Constructing a life together

It was the 50s, which to be honest I don’t remember much about but wish I did. (I thought that was supposed to be the 60s, which I remember only too well.) Mum was hugely pregnant with my sister; I was small(ish) and annoying, I suppose, and Mum, Dad and Grandad were building a bungalow. All I can recall from the time before building the bungalow was journeys on the top deck of the bus to see Nan. I remember hanging on to the silver rail at the front, and bashing my front teeth painfully one time when the bus made a sudden stop. We were a twenty minute bus ride away from Nan then. Once the bungalow was finished we would be in the same street.

It was a huge empty plot that had until recently been an orchard. A few of the trees had been left in the ground and for the rest of her life Mum gardened around them. She loved trees, and planted more. Eventually the Council slapped Tree Preservation Orders on them all, which meant all sorts of complications and permissions to be sought, and visits from an expensive, qualified tree-surgeon if anything needed doing to them. Things often needed doing to them as they got older. Branches fell off and landed on things, including the neighbour’s ratty little junk-filled garage, which had to be sorted out. She thought her insurance covered her for that sort of event, but it didn’t.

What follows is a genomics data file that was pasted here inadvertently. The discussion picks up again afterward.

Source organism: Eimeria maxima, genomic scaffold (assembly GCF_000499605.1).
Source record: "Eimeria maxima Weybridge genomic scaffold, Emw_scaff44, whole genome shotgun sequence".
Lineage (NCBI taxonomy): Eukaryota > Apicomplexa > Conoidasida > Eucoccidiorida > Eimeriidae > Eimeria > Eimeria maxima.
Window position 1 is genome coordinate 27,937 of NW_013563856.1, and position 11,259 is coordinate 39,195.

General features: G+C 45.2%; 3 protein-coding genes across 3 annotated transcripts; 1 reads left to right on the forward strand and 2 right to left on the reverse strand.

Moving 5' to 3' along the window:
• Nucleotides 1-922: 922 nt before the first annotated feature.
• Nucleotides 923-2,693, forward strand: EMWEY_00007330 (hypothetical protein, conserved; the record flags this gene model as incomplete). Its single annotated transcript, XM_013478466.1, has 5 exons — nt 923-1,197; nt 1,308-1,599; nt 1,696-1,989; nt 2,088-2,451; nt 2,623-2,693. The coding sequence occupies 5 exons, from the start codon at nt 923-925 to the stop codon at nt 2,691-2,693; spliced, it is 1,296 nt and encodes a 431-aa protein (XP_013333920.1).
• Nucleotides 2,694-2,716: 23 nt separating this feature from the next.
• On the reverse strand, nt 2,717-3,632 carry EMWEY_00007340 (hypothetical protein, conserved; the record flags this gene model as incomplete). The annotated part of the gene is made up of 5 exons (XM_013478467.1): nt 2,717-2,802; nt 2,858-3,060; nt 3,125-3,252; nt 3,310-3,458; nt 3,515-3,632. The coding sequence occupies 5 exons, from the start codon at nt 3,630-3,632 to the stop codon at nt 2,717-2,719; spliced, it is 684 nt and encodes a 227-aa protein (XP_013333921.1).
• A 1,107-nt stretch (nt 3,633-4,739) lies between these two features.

All I remember of the building of the bungalow is the arrival of the new loo – probably the same one that’s there now. Just unpacked from its cardboard wrapping it sat, as yet unplumbed, in the corner of the living room that would later be occupied by Dad’s armchair, an ordinary armchair at first and then, as he grew old, a monstrous adjustable armchair from which he could hardly move. Day after day he sat there, his neck supported by a special circular cushion, trying and failing to think of anything at all to say to visitors, just waiting to be allowed to change back into his pyjamas. When he died, it was found to be so heavy that strong men were needed to get it out of the house. My memory is simply of being placed on the closed lid of the shiny new loo, to eat my sandwiches in the midst of a sea of packaging.